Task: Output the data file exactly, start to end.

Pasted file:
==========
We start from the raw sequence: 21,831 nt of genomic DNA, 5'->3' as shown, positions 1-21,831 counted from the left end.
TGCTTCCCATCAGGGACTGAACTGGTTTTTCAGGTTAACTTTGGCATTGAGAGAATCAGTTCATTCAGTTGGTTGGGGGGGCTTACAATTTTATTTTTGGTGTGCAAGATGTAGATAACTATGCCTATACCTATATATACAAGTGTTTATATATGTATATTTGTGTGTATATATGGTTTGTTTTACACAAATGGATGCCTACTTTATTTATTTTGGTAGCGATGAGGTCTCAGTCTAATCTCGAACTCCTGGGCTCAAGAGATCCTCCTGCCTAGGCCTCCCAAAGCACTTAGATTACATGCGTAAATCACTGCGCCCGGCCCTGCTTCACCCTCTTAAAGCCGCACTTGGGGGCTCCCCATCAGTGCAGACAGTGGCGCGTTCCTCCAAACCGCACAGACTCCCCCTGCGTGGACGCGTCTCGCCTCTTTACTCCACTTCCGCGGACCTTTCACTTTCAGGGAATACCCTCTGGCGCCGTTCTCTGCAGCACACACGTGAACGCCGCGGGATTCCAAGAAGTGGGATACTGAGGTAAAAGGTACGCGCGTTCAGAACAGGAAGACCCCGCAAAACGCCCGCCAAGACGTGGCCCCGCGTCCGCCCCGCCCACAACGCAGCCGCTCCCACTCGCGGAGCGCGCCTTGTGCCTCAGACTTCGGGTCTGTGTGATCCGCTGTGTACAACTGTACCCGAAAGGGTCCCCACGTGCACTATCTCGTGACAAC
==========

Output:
We start from the raw sequence: 21,831 nt of genomic DNA, 5'->3' as shown, positions 1-21,831 counted from the left end.
TGCTTCCCATCAGGGACTGAACTGGTTTTTCAGGTTAACTTTGGCATTGAGAGAATCAGTTCATTCAGTTGGTTGGGGGGGCTTACAATTTTATTTTTGGTGTGCAAGATGTAGATAACTATGCCTATACCTATATATACAAGTGTTTATATATGTATATTTGTGTGTATATATGGTTTGTTTTACACAAATGGATGCCTACTTTATTTATTTTGGTAGCGATGAGGTCTCAGTCTAATCTCGAACTCCTGGGCTCAAGAGATCCTCCTGCCTAGGCCTCCCAAAGCACTTAGATTACATGCGTAAATCACTGCGCCCGGCCCTGCTTCACCCTCTTAAAGCCGCACTTGGGGGCTCCCCATCAGTGCAGACAGTGGCGCGTTCCTCCAAACCGCACAGACTCCCCCTGCGTGGACGCGTCTCGCCTCTTTACTCCACTTCCGCGGACCTTTCACTTTCAGGGAATACCCTCTGGCGCCGTTCTCTGCAGCACACACGTGAACGCCGCGGGATTCCAAGAAGTGGGATACTGAGGTAAAAGGTACGCGCGTTCAGAACAGGAAGACCCCGCAAAACGCCCGCCAAGACGTGGCCCCGCGTCCGCCCCGCCCACAACGCAGCCGCTCCCACTCGCGGAGCGCGCCTTGTGCCTCAGACTTCGGGTCTGTGTGATCCGCTGTGTACAACTGTACCCGAAAGGGTCCCCACGTGCACTATCTCGTGACAAC